So, it may soon boil down now to the Penang Government’s temerity to challenge the Federal Government in what may be a landmark constitutional battle to make the Federal Constitution favour them.
By : Azmi Anshar, New Straits Times
It was static to the ears of Penangites, a white noise of dread when the reality came crashing in that the RM2 billion Penang monorail and the RM1.5 billion Penang Outer Ring Road projects didn’t merit a mention for the much-needed funding. The Penang projects were not people friendly, the Prime Minister demurred in his speech at the House this morning when he laid out the Mid-Term Review of the Ninth Malaysia Plan when he sought an extra RM30 billion to boost a variety of other people-friendly projects. On a lesser impact, the proposed administrative centres in several states were also scratched.
Based on the figures provided by the PM, the bulk of the extra funds, at RM10 billion, will go to the economic corridors, the ones he touted the most among the many initiatives he made since the took over in 2004. But in these times of soaring oil prices, global security threats and problems in food production that for some states meant starvation, the Penang Government may be well-advised to not aggravate the shelving of the two projects by making a meal out of the zero funding.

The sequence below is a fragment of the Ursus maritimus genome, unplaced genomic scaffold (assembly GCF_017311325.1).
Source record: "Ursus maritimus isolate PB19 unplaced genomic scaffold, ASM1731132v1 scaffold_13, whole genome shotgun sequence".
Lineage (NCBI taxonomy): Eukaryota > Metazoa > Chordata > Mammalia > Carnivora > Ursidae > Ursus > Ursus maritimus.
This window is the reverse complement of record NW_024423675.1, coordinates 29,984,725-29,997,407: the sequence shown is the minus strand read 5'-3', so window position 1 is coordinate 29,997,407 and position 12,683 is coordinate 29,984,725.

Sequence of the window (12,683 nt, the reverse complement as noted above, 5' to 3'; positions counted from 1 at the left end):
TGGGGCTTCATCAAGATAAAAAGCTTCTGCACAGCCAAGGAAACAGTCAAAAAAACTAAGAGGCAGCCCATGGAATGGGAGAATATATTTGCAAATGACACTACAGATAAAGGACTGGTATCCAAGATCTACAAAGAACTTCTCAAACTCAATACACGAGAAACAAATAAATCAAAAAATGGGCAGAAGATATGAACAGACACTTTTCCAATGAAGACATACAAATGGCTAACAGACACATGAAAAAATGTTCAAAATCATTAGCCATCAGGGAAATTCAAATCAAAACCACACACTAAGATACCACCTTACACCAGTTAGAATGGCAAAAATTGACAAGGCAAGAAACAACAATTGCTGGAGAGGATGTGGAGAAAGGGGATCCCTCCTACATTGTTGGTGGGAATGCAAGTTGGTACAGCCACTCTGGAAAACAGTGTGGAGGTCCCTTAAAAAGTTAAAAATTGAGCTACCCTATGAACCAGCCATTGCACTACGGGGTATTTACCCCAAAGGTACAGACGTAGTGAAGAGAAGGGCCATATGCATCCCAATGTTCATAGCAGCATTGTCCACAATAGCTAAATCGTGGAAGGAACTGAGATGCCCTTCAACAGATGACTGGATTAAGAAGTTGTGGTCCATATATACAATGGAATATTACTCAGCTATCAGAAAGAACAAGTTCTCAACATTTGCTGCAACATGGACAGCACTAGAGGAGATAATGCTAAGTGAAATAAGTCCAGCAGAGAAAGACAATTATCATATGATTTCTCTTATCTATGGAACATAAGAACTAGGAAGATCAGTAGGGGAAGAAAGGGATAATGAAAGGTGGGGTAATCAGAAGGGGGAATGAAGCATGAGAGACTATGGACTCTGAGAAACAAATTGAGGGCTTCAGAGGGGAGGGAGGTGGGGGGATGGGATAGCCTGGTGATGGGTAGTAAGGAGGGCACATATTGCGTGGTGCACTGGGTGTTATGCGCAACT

Any gripes that the Pakatan Rakyat Government and the Penangites have, no matter how justified and excusable, cannot compare to the needling problems of the lower income group in simply surviving on monthly piecemeal basis, as the thrusts of the Mid-Term Review demands. So what if there is no monorail to gallivant around the island and so what if the is no Penang Outer Ring Road — a new expressway in connecting George Town to Gelugor in the south, near Penang Bridge and to Tanjung Bungah in the north – which would simply urge motorists to endure more years of bad congestion. At least the Second Penang Bridge project gets the nod but at the great disadvantage of higher construction cost, perhaps as high as 60 per cent if speculative reports are to be believed.